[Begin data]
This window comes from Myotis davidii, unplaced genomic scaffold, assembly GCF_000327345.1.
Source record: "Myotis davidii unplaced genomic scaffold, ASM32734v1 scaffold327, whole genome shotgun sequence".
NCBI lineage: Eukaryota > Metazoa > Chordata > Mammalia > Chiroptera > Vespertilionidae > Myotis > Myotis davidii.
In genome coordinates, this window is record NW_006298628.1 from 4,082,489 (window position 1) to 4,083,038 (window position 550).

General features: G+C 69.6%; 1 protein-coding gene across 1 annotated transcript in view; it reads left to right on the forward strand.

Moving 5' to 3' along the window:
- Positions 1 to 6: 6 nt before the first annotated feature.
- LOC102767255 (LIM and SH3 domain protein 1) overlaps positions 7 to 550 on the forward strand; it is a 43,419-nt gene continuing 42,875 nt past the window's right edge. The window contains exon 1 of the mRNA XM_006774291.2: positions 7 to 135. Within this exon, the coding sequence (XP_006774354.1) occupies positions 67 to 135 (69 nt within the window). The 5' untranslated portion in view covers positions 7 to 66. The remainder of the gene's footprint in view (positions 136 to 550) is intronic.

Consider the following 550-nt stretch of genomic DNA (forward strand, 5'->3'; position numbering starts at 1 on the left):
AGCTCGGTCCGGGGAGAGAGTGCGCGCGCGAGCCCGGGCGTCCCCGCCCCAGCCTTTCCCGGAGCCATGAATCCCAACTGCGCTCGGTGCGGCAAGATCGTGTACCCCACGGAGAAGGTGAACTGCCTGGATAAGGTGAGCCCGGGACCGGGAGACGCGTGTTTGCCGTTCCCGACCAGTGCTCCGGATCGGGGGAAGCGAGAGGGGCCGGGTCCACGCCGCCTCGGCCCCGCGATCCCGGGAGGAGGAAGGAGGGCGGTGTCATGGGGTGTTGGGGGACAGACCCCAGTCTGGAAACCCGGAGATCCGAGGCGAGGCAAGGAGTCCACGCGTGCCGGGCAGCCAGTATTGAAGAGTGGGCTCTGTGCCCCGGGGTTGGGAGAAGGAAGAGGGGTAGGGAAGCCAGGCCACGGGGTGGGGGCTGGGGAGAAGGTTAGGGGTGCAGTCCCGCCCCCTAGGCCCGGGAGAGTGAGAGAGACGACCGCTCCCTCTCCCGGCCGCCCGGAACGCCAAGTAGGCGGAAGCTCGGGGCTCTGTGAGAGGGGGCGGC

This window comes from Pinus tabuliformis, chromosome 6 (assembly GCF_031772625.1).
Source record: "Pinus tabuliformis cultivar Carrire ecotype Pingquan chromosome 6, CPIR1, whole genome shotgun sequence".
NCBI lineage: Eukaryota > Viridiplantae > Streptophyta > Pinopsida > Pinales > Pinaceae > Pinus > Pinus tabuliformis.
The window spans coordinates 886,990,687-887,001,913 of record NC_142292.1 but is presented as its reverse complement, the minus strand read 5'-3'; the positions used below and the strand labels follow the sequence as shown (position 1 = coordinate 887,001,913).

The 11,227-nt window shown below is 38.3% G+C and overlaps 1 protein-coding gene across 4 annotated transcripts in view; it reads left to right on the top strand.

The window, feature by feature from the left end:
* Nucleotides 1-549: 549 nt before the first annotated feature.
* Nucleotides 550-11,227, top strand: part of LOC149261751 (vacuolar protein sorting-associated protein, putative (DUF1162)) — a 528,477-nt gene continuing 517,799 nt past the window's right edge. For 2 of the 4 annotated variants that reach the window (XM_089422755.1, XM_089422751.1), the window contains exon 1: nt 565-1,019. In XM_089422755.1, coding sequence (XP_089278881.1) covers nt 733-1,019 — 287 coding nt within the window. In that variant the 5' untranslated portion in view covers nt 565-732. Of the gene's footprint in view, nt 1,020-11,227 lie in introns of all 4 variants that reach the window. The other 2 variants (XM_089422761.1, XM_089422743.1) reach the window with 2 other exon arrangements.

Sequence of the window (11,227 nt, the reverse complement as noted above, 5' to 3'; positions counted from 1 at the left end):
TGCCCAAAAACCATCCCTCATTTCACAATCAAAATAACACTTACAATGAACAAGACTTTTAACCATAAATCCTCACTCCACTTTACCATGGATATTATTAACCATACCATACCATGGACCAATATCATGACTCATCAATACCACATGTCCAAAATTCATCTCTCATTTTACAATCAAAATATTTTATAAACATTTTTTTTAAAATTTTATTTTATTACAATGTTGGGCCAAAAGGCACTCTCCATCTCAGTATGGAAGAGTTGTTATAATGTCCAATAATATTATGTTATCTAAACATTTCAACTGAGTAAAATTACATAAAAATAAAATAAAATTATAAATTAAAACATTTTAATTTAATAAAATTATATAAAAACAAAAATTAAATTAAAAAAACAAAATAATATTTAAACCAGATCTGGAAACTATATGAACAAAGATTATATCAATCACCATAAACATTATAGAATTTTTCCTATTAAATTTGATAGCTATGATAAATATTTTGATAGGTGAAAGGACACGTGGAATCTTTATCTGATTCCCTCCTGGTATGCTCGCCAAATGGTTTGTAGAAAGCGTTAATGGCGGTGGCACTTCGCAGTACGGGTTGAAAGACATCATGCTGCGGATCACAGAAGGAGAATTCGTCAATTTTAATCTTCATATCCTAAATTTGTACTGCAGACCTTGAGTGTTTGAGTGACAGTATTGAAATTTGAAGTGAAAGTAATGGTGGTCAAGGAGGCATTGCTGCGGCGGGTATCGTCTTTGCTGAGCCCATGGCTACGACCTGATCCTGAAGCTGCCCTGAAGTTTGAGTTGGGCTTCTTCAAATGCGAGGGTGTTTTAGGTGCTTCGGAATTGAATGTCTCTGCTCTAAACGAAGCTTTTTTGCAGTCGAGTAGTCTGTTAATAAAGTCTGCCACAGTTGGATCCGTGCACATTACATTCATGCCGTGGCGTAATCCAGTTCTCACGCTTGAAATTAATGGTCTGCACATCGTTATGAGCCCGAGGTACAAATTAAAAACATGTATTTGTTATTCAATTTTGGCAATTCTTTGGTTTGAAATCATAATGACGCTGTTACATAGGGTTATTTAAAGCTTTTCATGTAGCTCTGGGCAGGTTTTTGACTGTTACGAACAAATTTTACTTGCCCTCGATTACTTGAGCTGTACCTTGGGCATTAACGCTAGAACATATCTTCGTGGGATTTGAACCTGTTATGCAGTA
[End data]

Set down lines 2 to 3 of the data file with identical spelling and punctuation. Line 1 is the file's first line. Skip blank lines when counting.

Source record: "Myotis davidii unplaced genomic scaffold, ASM32734v1 scaffold327, whole genome shotgun sequence".
NCBI lineage: Eukaryota > Metazoa > Chordata > Mammalia > Chiroptera > Vespertilionidae > Myotis > Myotis davidii.